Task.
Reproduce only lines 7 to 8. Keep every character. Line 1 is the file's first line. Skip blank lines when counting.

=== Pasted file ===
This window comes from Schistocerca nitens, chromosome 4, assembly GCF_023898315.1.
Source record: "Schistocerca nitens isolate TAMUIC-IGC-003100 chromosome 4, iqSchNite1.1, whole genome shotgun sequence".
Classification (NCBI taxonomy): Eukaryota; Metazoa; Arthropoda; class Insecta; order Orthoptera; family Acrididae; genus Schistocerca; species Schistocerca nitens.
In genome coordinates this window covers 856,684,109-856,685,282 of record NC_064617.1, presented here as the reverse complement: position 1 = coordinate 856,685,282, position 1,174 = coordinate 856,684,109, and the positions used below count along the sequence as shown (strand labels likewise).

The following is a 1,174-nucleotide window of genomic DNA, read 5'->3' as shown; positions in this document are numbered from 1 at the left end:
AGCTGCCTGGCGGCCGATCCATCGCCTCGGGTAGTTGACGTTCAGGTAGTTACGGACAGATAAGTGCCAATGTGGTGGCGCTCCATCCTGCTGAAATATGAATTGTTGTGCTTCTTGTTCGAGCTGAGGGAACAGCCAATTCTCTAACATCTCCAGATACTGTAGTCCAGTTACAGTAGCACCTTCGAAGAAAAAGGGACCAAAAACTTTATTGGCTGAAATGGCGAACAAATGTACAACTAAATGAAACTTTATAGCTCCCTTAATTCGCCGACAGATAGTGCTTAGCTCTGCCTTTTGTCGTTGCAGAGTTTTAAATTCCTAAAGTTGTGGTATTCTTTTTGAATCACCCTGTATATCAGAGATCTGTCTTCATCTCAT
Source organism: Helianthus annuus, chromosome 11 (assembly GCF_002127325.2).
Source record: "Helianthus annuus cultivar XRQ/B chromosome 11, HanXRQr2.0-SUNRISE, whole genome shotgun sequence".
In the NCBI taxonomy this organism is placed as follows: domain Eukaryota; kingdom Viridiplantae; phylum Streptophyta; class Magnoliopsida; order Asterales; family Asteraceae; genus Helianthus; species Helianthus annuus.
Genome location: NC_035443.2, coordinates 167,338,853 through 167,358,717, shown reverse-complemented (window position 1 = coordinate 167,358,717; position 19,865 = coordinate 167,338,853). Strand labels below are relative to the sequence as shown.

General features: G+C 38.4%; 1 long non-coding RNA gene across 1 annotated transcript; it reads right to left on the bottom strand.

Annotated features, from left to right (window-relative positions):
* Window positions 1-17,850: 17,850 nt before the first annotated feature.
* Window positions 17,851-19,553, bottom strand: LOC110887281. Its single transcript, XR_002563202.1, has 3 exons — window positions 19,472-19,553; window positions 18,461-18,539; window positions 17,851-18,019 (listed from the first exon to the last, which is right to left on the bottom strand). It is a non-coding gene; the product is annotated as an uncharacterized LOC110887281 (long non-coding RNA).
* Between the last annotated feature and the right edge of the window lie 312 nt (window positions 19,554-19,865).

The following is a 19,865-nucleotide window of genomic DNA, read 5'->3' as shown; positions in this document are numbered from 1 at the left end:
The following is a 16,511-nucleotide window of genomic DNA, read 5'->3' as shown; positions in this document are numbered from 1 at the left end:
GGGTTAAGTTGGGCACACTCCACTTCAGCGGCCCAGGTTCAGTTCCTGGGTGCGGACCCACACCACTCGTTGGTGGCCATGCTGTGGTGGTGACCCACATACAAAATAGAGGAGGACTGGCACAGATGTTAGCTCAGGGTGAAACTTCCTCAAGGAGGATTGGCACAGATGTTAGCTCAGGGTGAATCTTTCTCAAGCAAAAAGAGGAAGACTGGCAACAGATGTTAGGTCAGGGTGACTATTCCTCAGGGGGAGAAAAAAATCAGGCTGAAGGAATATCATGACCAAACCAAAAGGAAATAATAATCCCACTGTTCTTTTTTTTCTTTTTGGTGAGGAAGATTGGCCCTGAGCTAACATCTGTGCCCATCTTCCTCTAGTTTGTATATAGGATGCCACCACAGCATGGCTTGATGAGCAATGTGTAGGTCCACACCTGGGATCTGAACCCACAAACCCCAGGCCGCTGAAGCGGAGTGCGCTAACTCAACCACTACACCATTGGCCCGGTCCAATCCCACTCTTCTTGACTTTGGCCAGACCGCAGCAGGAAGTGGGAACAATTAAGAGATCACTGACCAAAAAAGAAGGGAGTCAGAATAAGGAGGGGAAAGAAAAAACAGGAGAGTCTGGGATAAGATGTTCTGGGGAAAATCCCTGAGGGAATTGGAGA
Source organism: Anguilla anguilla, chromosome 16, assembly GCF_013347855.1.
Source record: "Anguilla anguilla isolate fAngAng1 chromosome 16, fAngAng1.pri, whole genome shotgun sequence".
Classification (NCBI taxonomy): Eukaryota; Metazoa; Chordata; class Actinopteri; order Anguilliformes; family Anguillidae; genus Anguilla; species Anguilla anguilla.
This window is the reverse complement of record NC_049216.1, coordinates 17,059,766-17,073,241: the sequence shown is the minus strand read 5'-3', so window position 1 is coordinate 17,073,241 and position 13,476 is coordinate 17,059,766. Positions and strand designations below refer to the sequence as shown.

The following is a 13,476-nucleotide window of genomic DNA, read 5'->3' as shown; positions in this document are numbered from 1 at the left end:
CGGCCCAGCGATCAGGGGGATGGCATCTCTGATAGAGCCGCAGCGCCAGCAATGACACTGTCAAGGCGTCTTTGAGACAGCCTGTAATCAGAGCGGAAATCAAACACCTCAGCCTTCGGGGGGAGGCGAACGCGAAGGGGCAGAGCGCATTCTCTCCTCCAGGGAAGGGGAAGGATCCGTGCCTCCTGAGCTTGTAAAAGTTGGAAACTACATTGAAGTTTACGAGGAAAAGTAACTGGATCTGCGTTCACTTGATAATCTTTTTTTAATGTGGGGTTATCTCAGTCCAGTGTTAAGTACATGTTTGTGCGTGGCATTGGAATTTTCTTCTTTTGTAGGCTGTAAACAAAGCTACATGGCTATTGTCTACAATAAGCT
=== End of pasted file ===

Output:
Source organism: Helianthus annuus, chromosome 11 (assembly GCF_002127325.2).
Source record: "Helianthus annuus cultivar XRQ/B chromosome 11, HanXRQr2.0-SUNRISE, whole genome shotgun sequence".